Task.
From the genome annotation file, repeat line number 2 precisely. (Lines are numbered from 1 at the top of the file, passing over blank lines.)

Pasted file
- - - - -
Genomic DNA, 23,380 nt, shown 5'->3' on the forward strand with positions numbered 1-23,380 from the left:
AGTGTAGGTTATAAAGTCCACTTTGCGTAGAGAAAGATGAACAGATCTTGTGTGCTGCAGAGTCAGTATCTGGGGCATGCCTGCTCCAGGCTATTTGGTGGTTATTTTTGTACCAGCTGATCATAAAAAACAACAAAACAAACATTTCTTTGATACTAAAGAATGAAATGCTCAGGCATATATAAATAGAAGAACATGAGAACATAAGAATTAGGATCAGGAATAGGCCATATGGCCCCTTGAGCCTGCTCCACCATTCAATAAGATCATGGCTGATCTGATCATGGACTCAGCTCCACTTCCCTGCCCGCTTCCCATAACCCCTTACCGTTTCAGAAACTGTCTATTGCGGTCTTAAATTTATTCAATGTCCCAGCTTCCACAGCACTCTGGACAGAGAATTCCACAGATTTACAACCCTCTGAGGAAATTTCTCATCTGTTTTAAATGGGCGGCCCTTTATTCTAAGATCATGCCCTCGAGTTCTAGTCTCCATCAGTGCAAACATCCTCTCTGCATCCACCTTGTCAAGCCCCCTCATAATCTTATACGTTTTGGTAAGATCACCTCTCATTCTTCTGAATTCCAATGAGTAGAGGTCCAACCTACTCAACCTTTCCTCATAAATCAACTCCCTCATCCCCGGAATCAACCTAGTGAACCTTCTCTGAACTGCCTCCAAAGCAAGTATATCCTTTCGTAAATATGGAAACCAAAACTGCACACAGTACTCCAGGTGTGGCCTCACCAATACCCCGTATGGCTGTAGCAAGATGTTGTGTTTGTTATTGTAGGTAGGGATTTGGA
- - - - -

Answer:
AGTGTAGGTTATAAAGTCCACTTTGCGTAGAGAAAGATGAACAGATCTTGTGTGCTGCAGAGTCAGTATCTGGGGCATGCCTGCTCCAGGCTATTTGGTGGTTATTTTTGTACCAGCTGATCATAAAAAACAACAAAACAAACATTTCTTTGATACTAAAGAATGAAATGCTCAGGCATATATAAATAGAAGAACATGAGAACATAAGAATTAGGATCAGGAATAGGCCATATGGCCCCTTGAGCCTGCTCCACCATTCAATAAGATCATGGCTGATCTGATCATGGACTCAGCTCCACTTCCCTGCCCGCTTCCCATAACCCCTTACCGTTTCAGAAACTGTCTATTGCGGTCTTAAATTTATTCAATGTCCCAGCTTCCACAGCACTCTGGACAGAGAATTCCACAGATTTACAACCCTCTGAGGAAATTTCTCATCTGTTTTAAATGGGCGGCCCTTTATTCTAAGATCATGCCCTCGAGTTCTAGTCTCCATCAGTGCAAACATCCTCTCTGCATCCACCTTGTCAAGCCCCCTCATAATCTTATACGTTTTGGTAAGATCACCTCTCATTCTTCTGAATTCCAATGAGTAGAGGTCCAACCTACTCAACCTTTCCTCATAAATCAACTCCCTCATCCCCGGAATCAACCTAGTGAACCTTCTCTGAACTGCCTCCAAAGCAAGTATATCCTTTCGTAAATATGGAAACCAAAACTGCACACAGTACTCCAGGTGTGGCCTCACCAATACCCCGTATGGCTGTAGCAAGATGTTGTGTTTGTTATTGTAGGTAGGGATTTGGA